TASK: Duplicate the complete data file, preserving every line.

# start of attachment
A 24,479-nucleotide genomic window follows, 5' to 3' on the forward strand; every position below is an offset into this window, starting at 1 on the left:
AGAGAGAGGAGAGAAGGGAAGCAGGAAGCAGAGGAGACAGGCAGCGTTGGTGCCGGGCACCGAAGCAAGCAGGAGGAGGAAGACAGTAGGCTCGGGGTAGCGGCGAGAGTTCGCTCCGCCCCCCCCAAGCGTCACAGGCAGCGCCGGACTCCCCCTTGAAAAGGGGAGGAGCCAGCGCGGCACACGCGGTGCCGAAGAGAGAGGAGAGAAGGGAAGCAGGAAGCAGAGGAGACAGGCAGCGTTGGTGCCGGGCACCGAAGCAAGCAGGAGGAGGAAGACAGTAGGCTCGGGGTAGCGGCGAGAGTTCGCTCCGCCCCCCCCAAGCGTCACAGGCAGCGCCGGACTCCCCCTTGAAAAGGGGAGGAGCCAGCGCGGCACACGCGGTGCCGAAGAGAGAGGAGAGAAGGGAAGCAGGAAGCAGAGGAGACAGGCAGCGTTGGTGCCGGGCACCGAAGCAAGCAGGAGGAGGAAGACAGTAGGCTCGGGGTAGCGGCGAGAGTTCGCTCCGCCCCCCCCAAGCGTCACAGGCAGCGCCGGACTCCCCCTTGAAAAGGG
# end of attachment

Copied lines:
A 24,479-nucleotide genomic window follows, 5' to 3' on the forward strand; every position below is an offset into this window, starting at 1 on the left:
AGAGAGAGGAGAGAAGGGAAGCAGGAAGCAGAGGAGACAGGCAGCGTTGGTGCCGGGCACCGAAGCAAGCAGGAGGAGGAAGACAGTAGGCTCGGGGTAGCGGCGAGAGTTCGCTCCGCCCCCCCCAAGCGTCACAGGCAGCGCCGGACTCCCCCTTGAAAAGGGGAGGAGCCAGCGCGGCACACGCGGTGCCGAAGAGAGAGGAGAGAAGGGAAGCAGGAAGCAGAGGAGACAGGCAGCGTTGGTGCCGGGCACCGAAGCAAGCAGGAGGAGGAAGACAGTAGGCTCGGGGTAGCGGCGAGAGTTCGCTCCGCCCCCCCCAAGCGTCACAGGCAGCGCCGGACTCCCCCTTGAAAAGGGGAGGAGCCAGCGCGGCACACGCGGTGCCGAAGAGAGAGGAGAGAAGGGAAGCAGGAAGCAGAGGAGACAGGCAGCGTTGGTGCCGGGCACCGAAGCAAGCAGGAGGAGGAAGACAGTAGGCTCGGGGTAGCGGCGAGAGTTCGCTCCGCCCCCCCCAAGCGTCACAGGCAGCGCCGGACTCCCCCTTGAAAAGGG